Saturday, December 27, 2014

Software died three years ago. Why?

This is a weird time in software. Lots of things are going away, but few new things are appearing.

As best I can tell Windows software died around 2005. Based on what I’ve seen over the past year, particularly in the Mac App Store, OS X software died around 2011. The Chrome and Safari extensions I’ve looked for, like Pinboard extensions today, were often last updated in 2011 — around the time Google Reader died.

The iOS app store is such a well known mess that my fellow app.net (adn) geeks can’t find anything new to say, except that iTunes 12 is probably worse. Aperture died 6 months ago and yet is still being sold. Yosemite is still months away from release ready. My Google Custom Search Engines return fewer good results. Google Plus is moribund. Windows 8 might be fine but no-one I know uses it. 

I can’t speak to Android, except for second hand reports of increasing malware problems. If I strain to find a bright spot I’d say Google Maps is improving in some ways, but regressing in others. Ok, there’s the malware industry. It’s flourishing.

I seem to remember something like this in the 90s, both before and after Mosaic. Long time ago though, I may be confounding eras.

My best guess is that our software development is a lagging casualty of the Great Recession. Good software takes years to create, so the crash of 2009 probably played out in software around 2011. The effects were somewhat offset by involuntary entrepreneurs creating small but excellent products. The Great Recession’s effects started to fade in 2014, but that meant many Creatives were sucked back into profitable employment. The projects they’re working on now won’t bear fruit until 2015 and 2016.

The Great Recession is probably the main driver, but there are synergistic contributors. Apple was probably coming apart at the seams when Jobs fell ill, and it now behaves like a corporation riven by civil war. The stress of the mobile transition, and the related transformation of the software market from geek to mass user, hit everyone. I’ve little insight into how well ad-funded software development is working, but Google’s disastrous Plus effort suggests it’s not all that healthy.

The good news is that there’s hope. Google may turn away from Plus. Facebook is going to have to find new revenue streams. There’s a storm building among Apple’s customers that Cook can’t possibly ignore. Most of all, the Great Recession is fading.

Here’s to 2015. Hang in there.

Friday, December 26, 2014

Where does all the time go - video training from SafeSports to corporate marketing.

A few days ago The Economics published a long fluff piece on the allegedly modern malady of feeling we don’t have enough time — even though, supposedly, we have more free time than in the recent past.

I think they’re nuts. The time I spend debugging Apple’s decaying ecosystem (latest iTunes bug) doesn’t show up in their accounting — and that’s a big chunk of my week.

There are worse things than Apple bugs though. There’s … there’s … video training. Its our latest life-sucking horror. Let me explain what I mean.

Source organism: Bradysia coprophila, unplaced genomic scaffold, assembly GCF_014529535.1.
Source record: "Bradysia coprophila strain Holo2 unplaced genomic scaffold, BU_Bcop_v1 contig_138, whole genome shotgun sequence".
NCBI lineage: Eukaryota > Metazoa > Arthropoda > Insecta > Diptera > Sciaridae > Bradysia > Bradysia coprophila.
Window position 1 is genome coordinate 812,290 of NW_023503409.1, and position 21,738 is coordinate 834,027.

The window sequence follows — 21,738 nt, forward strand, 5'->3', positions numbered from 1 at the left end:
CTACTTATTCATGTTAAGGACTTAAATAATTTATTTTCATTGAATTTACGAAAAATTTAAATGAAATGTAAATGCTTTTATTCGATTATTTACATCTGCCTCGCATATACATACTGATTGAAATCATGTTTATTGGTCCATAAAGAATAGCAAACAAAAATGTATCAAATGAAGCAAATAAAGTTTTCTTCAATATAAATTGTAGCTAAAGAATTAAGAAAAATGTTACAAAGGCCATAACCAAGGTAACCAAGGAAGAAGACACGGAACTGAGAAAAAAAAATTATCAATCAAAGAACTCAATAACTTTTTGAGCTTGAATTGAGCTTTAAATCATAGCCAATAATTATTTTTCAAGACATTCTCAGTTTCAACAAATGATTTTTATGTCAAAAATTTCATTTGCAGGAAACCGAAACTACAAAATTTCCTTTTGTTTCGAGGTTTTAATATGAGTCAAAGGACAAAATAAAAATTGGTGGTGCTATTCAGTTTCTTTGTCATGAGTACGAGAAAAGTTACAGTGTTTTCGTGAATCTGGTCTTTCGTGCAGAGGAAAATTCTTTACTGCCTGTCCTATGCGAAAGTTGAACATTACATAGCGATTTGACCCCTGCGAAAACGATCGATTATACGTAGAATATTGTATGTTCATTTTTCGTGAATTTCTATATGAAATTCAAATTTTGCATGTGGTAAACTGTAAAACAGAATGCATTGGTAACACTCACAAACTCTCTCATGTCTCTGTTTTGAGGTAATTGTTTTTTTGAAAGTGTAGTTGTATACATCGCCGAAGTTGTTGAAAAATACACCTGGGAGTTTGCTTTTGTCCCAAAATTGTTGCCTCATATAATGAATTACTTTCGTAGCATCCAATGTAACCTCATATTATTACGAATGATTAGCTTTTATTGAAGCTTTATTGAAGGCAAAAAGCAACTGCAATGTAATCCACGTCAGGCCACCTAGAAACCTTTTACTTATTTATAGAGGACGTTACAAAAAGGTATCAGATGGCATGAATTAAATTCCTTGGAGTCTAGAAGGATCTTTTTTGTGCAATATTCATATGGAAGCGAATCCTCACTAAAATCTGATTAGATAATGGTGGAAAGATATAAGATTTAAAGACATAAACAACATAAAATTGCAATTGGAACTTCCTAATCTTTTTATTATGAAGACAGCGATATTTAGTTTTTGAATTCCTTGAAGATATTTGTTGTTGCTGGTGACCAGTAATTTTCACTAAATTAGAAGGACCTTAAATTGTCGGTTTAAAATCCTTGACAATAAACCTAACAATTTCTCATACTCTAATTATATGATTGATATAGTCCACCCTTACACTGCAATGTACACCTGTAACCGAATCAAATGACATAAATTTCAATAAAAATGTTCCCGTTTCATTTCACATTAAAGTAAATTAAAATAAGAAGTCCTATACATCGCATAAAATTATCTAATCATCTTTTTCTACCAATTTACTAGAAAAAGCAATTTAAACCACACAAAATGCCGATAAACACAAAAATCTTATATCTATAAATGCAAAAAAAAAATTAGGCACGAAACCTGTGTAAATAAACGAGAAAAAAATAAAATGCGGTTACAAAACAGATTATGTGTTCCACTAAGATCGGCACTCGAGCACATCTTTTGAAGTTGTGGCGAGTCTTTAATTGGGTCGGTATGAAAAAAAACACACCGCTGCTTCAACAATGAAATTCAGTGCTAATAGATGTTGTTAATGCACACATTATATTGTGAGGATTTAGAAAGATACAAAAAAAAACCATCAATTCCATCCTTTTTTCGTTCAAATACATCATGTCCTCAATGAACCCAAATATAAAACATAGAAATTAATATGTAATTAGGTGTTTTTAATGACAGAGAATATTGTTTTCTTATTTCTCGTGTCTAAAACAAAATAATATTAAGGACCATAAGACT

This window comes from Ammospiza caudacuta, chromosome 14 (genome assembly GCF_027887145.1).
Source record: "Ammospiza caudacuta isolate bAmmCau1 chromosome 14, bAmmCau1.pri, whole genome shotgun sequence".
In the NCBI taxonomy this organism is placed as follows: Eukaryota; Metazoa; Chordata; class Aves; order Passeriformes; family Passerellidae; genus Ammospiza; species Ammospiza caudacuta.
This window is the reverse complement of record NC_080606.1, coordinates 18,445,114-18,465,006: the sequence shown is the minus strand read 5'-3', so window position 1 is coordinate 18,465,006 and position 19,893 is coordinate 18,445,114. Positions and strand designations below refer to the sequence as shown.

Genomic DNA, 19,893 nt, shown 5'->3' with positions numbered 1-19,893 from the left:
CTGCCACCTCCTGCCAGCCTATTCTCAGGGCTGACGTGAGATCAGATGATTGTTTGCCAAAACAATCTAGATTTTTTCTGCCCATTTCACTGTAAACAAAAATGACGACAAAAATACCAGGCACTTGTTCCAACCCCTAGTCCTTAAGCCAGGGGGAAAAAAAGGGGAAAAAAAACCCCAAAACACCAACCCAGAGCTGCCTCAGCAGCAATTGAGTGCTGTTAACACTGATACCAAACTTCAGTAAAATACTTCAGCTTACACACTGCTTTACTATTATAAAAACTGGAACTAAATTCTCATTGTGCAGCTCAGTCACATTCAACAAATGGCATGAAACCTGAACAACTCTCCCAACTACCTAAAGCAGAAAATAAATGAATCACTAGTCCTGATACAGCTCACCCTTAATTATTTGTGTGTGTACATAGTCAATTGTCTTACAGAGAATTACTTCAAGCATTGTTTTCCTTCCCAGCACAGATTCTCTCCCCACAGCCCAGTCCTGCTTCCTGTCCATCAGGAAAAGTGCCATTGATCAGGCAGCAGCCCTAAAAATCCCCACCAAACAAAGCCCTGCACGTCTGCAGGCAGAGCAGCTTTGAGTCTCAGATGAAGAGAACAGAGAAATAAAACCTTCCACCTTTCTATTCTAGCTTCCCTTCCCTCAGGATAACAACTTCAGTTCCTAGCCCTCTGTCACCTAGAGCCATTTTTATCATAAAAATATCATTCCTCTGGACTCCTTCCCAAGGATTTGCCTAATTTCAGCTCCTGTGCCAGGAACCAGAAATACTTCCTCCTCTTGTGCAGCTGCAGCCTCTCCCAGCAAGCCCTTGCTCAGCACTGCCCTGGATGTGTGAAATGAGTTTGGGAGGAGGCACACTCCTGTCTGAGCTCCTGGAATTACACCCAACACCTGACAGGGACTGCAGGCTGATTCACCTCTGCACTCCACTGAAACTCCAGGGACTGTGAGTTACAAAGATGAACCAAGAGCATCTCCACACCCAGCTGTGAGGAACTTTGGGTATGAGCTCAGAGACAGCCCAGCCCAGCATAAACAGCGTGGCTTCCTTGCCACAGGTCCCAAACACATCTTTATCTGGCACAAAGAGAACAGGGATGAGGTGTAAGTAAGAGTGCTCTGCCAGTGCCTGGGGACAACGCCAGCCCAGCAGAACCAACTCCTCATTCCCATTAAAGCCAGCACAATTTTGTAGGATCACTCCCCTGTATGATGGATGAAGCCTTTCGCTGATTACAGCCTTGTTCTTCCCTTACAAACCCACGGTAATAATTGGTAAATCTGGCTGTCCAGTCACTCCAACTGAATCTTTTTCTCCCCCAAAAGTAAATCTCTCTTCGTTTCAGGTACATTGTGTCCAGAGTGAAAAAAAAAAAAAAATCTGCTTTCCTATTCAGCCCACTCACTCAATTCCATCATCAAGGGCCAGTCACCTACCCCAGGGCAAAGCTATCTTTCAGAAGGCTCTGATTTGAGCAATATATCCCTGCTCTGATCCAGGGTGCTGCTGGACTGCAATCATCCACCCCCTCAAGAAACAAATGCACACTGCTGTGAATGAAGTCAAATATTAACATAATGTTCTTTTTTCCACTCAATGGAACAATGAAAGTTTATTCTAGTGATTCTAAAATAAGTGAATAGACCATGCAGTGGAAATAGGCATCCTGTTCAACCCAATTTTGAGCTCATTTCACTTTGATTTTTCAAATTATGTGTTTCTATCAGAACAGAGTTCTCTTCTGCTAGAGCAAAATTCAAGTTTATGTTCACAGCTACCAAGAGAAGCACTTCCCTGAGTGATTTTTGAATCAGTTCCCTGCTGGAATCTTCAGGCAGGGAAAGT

As I type this I have two computers running video training materials. One is running USA Hockey’s SafeSports 90+ minute training video on bullying, sexual harassment and sexual abuse, the other is running my corporate mandated medicare law training. Both computers are muted, my phone is streaming Thelonius Monk, I’ve got lemon scented tea by my side, the family is nearby, I can look out the window…

All I have to do is click one screen or the other when the video stops; between the two screens I click every 5 minutes or so. If I fail to click nothing bad happens, I’ll just need to spend more time listening to Jazz and writing a blog post. Every 30 minutes or so I have to wake up and take a quiz. If I make a mistake on the quiz, I get to immediately retake it knowing the right answer.

This is instead of doing a few minutes of reading, taking a meaningful test that requires me to review my material, and filing key reference information in my Simplenote archive.

What’s so bad about that?

If you have to ask, I don’t wanna talk to you. I have about 30 years left to live, of which 11 years will be spent sleeping or commuting. That means I’m spending 0.03% of my life as a lab rat. That’s not even considering that my corporate marketing training made me claw my eyes out.

That’s bad if only I had to do this, but across America tens of thousands of kid sports coaches are drinking their way through SafeSport training. Imagine the liver damage alone. Let’s say 20,000 people for 2 hours at $15/hour - $600,000.

For my corporate home the wasted time bill is probably $1-2 million. I’ve seen execs agonize for years over a spend like this. A million dollars is loose change for our CEO, but for mortals it’s real money. In some parts of the world a million could change lives.

Yeah, it’s bad. So how did we come to this?

It starts, of course, with good intentions. The SafeSports training, in particular, is extremely well intentioned. If you avoid hitting the Scotch, you can even spot SafeSport guides to “red flag grooming behaviors” (not hair care) and “travel policy” [1]. Some of the corporate training can keep one out of prison, and many of the SafeSport recommendations protect both coaches and athletes.

But the good intentions could be met with a handout and a quiz. So what went wrong?